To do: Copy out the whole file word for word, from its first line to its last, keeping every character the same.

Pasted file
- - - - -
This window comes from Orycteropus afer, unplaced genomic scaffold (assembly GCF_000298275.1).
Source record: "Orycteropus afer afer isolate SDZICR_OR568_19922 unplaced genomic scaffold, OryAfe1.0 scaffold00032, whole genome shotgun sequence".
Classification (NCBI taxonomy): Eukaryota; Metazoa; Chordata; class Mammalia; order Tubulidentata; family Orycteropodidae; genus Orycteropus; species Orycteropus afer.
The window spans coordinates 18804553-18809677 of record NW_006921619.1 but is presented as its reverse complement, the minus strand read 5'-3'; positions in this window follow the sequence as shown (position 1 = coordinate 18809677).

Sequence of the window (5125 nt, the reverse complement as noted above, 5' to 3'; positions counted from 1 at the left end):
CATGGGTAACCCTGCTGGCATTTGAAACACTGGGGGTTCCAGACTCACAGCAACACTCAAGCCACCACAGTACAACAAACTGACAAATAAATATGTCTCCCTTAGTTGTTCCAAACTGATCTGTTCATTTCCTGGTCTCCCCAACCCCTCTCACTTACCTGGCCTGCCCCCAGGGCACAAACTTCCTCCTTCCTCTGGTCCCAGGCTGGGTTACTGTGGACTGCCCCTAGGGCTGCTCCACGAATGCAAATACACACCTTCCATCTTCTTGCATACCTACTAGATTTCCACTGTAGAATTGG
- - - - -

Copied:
This window comes from Orycteropus afer, unplaced genomic scaffold (assembly GCF_000298275.1).
Source record: "Orycteropus afer afer isolate SDZICR_OR568_19922 unplaced genomic scaffold, OryAfe1.0 scaffold00032, whole genome shotgun sequence".
Classification (NCBI taxonomy): Eukaryota; Metazoa; Chordata; class Mammalia; order Tubulidentata; family Orycteropodidae; genus Orycteropus; species Orycteropus afer.
The window spans coordinates 18804553-18809677 of record NW_006921619.1 but is presented as its reverse complement, the minus strand read 5'-3'; positions in this window follow the sequence as shown (position 1 = coordinate 18809677).

Sequence of the window (5125 nt, the reverse complement as noted above, 5' to 3'; positions counted from 1 at the left end):
CATGGGTAACCCTGCTGGCATTTGAAACACTGGGGGTTCCAGACTCACAGCAACACTCAAGCCACCACAGTACAACAAACTGACAAATAAATATGTCTCCCTTAGTTGTTCCAAACTGATCTGTTCATTTCCTGGTCTCCCCAACCCCTCTCACTTACCTGGCCTGCCCCCAGGGCACAAACTTCCTCCTTCCTCTGGTCCCAGGCTGGGTTACTGTGGACTGCCCCTAGGGCTGCTCCACGAATGCAAATACACACCTTCCATCTTCTTGCATACCTACTAGATTTCCACTGTAGAATTGG